This becomes important when I hover my mouse over the arrow at the very top, and angle it slightly to the right. Now I can take it and drag it over the pencil, and it looks like a proper icon. I can also take this base and drag it in a bit now that I know what the size of my icon is going to be I can adjust this one accordingly. Now let's make our cell phone. If we want an icon to depict a mobile phone, we can build this using other basic shapes as well. I'll click the Shape tool, I'll start out using a rounded rectangle.
I'll create the base shape for my phone. Click the Format tab, I'll choose a nice black color. Now let's create the screen on the inside. This time I'm going to choose a regular rectangle. It fills in, it's a little bit smaller than the other rectangle, but not too much smaller, and I can use the arrow keys on my keyboard to nudge it into the correct place. Now this screen looks a little bit flat. If we go back to the one I built here, you can see that it actually looks like it could be a glass screen.
We do that by creating a gradient. I'm going to select this rectangle that we just created. I'll click the Format tab. In the Shape Fill section I'm going to choose Gradient. Here's where I can hover my mouse over the different light variations. You can find the one that best depicts a screen to you and choose it. I'll select linear right. Now it looks like a nice shiny screen. Let's create the speaker at the top.
I'll insert another shape, this time from the Flowchart area, I'll use the Terminator. It gives me a nice, small shape, and I can leave it blue if I want and use the arrow keys to move it around on the screen. I'll do one more shape and that's the circle at the bottom. So I'll choose an oval tool, and draw a tiny, little circle. Again, I can move it around also. I can move this in now that it's all done, and let's zoom out and see what we have.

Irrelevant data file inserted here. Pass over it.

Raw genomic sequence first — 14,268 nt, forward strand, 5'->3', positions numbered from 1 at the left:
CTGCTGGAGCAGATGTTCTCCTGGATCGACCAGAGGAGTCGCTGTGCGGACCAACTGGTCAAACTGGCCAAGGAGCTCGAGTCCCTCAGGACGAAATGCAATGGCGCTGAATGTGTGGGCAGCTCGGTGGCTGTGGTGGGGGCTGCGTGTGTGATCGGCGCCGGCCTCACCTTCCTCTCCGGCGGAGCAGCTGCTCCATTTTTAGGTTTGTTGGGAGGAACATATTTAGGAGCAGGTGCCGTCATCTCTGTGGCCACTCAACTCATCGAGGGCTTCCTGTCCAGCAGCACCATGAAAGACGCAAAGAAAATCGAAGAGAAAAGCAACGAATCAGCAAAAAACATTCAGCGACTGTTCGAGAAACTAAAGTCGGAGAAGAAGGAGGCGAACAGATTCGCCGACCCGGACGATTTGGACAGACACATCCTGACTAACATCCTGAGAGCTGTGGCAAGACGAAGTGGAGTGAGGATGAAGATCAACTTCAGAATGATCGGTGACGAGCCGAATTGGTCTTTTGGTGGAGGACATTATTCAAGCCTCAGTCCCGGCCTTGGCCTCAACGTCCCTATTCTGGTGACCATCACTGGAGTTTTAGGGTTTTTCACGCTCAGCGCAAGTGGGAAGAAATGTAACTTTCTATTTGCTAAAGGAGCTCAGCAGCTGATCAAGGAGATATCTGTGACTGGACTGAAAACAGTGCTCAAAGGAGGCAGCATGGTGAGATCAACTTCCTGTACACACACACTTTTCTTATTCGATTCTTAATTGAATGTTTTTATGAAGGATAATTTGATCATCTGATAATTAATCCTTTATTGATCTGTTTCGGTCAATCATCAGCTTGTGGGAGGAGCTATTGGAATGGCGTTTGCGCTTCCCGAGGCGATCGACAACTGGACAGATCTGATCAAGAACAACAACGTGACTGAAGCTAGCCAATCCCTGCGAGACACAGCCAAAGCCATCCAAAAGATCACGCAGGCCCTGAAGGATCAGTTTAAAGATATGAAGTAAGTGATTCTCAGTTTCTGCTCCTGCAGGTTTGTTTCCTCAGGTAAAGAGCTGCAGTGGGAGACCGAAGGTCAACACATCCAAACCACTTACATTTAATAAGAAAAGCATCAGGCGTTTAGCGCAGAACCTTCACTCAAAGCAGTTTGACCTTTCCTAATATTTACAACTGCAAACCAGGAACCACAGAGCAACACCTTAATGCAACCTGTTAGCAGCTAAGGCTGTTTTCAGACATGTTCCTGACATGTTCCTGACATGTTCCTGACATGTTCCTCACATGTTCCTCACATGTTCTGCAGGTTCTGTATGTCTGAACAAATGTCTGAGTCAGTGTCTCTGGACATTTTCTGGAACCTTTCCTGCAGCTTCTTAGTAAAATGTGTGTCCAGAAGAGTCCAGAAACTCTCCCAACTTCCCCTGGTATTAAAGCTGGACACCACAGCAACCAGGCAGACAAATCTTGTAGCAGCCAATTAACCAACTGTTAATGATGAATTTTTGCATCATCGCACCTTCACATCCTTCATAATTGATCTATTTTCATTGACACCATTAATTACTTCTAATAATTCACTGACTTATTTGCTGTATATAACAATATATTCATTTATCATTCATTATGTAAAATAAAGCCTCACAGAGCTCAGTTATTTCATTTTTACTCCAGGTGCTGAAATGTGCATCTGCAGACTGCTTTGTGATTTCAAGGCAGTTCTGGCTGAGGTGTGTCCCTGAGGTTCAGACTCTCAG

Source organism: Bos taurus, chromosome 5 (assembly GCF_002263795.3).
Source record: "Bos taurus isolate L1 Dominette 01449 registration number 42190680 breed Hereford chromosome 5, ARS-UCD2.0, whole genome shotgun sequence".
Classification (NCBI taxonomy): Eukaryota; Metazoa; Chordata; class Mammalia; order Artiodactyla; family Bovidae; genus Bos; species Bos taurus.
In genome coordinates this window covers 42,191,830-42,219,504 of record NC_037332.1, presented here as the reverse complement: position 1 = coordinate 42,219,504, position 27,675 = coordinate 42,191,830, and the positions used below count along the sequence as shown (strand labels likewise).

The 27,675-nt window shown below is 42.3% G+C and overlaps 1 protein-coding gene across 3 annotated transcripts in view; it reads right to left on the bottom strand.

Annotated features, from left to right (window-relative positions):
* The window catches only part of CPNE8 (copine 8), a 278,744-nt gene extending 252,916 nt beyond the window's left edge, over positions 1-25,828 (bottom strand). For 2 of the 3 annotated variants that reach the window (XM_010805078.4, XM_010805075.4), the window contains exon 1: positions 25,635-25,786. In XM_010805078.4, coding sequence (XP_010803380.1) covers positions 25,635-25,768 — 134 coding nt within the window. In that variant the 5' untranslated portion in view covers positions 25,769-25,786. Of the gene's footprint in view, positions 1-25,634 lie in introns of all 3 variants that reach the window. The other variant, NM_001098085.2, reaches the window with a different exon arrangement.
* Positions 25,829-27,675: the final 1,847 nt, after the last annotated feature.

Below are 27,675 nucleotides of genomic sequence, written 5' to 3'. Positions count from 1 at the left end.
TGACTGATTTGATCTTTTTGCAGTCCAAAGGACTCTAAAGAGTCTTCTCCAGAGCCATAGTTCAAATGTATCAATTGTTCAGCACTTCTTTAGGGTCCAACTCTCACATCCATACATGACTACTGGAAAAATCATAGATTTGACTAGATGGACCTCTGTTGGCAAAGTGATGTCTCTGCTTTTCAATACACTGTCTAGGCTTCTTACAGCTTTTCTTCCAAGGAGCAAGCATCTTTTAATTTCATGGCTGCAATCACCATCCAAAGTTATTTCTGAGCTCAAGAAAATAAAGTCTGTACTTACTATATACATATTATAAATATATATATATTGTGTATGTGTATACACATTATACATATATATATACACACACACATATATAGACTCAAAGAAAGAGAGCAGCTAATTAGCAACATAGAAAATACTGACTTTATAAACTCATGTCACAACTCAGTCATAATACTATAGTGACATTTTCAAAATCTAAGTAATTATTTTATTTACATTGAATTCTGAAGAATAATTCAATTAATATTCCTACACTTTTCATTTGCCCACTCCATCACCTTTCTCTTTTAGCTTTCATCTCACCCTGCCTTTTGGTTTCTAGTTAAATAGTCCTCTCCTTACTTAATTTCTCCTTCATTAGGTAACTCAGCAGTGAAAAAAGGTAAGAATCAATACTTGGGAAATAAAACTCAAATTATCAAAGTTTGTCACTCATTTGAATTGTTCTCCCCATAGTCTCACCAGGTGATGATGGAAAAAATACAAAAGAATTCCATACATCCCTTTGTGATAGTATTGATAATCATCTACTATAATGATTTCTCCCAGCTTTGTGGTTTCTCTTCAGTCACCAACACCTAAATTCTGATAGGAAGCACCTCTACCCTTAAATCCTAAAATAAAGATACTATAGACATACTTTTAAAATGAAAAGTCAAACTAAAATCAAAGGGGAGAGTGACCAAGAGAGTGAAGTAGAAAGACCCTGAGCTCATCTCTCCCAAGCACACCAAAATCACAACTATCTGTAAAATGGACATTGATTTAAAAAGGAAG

On the bottom right had side I'll choose fit slide to current window, and here I can see our icons that we just created. It was very easy, and it was very quick, and it was all done using basic shapes that already exist in PowerPoint. There's one more thing that you need to do. You need to group all these items together so that they can be moved around the screen. With this basic shape selected, which was our first base rounded rectangle that we started with, it's up to you to decide if you want to add any shape effects to it, for example, you can add presets, you can make it 3D, or beveled, it doesn't matter.
But whatever you do to the base after, you still need to group the remainder of your icon. I'm going to take everything, hold the Shift key down, and select it all. Remember the pencil we already grouped together so that's already going to be one object. Now with everything selected, I'll right click, choose Group, hit Group again, and now my icon can be moved around anywhere on the screen. It can also be resized. That's how easy it is to create custom icons that look fantastic in PowerPoint using basic shapes.
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- Changing the default save location
- Creating custom icons with shapes
- Copying and pasting formatting
- Organizing slides into sections
- Creating layouts with slide masters
- Adding footers
- Creating handouts
- Using Presenter view and annotations
- Working with Excel data